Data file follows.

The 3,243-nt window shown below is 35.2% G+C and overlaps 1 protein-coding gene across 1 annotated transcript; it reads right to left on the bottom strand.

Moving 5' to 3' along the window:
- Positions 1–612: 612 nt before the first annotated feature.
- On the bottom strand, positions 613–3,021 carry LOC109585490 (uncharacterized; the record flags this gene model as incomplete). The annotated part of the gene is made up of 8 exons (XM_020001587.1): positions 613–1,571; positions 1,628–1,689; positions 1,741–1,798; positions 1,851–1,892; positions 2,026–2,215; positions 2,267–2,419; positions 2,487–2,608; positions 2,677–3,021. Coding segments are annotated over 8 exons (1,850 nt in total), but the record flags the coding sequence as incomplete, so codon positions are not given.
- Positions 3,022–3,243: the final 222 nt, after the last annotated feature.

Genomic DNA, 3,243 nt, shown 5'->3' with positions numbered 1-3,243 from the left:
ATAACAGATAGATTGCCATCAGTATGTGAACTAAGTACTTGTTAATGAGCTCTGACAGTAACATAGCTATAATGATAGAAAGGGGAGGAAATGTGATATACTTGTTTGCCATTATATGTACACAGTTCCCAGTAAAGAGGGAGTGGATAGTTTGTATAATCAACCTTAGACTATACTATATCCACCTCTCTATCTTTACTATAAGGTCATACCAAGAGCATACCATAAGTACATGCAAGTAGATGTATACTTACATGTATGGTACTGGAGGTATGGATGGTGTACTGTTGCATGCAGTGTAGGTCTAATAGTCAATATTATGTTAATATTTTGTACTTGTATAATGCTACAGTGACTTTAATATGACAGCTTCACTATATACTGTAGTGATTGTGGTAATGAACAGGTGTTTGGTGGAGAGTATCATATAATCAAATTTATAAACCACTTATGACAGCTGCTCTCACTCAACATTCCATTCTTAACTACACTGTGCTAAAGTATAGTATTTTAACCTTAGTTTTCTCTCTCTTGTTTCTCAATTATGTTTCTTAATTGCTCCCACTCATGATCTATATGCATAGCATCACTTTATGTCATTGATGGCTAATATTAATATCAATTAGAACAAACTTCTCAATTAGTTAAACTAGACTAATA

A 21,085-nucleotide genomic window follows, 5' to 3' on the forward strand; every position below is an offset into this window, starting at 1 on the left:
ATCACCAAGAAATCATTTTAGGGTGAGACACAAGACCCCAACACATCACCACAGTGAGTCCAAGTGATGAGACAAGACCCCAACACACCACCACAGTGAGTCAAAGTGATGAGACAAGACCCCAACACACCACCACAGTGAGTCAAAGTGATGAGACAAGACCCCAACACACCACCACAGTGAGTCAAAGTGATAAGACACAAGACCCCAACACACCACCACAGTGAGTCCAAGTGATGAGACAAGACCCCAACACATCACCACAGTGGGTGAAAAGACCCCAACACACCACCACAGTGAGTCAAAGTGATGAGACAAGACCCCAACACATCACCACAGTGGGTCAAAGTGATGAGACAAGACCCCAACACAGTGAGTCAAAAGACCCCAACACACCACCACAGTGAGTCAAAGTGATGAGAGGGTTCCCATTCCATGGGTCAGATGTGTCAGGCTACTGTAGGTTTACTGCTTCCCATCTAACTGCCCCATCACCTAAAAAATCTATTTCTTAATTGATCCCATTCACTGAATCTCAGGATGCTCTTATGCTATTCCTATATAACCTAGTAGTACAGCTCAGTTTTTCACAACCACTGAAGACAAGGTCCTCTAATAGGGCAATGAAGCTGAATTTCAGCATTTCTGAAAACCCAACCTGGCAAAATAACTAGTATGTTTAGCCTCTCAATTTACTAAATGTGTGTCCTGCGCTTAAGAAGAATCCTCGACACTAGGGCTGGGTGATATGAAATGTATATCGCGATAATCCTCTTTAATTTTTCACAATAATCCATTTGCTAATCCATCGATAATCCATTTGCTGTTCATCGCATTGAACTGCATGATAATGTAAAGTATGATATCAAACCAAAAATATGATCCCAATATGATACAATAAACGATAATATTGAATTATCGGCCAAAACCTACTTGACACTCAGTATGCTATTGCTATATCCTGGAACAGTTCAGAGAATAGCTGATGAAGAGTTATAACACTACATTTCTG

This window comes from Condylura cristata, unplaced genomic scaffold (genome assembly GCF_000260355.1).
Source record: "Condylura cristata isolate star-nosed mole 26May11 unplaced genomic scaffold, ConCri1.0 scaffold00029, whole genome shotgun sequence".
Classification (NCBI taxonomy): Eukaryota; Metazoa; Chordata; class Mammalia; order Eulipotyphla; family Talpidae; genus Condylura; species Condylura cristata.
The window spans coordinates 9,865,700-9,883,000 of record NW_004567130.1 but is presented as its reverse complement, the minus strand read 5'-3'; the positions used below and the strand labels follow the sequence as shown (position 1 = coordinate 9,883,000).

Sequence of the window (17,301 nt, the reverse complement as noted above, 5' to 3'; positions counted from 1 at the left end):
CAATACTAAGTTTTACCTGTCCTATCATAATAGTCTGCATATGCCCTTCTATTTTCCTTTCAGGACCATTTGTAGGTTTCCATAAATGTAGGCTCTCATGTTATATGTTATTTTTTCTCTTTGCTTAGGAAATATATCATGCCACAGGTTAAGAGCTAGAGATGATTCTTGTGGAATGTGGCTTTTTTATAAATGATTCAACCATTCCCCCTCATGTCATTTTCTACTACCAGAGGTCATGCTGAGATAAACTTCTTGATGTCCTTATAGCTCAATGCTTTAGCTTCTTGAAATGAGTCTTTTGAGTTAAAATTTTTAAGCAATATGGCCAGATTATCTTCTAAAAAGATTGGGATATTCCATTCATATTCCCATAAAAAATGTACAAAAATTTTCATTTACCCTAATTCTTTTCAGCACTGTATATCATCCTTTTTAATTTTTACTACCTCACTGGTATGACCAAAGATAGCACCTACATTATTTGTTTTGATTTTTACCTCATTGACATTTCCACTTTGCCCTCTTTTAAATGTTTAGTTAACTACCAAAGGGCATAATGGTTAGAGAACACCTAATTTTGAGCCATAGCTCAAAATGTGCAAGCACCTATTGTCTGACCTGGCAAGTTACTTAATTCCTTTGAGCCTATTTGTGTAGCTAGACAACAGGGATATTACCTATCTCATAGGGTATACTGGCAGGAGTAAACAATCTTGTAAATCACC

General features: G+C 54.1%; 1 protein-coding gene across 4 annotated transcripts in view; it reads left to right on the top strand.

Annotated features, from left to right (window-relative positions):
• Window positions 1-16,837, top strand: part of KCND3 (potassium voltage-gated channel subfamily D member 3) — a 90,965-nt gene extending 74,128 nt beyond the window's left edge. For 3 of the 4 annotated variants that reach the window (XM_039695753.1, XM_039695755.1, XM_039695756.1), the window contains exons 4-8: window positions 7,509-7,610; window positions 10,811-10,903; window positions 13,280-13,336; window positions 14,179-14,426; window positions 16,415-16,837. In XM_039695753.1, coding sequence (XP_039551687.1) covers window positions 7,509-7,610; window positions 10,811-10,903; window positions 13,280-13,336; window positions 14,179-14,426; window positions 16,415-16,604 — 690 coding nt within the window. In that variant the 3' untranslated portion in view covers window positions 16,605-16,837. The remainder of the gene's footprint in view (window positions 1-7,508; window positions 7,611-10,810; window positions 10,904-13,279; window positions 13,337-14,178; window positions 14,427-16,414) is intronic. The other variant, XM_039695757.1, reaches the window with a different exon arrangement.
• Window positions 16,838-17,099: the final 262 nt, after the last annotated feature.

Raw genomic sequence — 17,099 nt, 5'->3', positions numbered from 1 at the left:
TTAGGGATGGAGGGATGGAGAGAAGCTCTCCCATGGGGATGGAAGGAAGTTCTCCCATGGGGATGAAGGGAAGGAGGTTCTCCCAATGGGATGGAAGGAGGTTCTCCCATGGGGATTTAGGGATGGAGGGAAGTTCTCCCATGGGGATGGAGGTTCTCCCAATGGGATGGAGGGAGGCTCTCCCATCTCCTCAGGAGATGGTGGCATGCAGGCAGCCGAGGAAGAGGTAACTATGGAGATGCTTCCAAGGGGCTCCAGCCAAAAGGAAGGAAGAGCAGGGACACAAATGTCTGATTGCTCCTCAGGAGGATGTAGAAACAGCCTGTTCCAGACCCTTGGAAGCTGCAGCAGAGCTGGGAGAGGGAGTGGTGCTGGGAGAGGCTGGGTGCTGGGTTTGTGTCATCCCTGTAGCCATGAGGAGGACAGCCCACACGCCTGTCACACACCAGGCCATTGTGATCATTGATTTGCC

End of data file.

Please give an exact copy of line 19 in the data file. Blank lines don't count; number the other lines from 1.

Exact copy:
• Window positions 16,838-17,099: the final 262 nt, after the last annotated feature.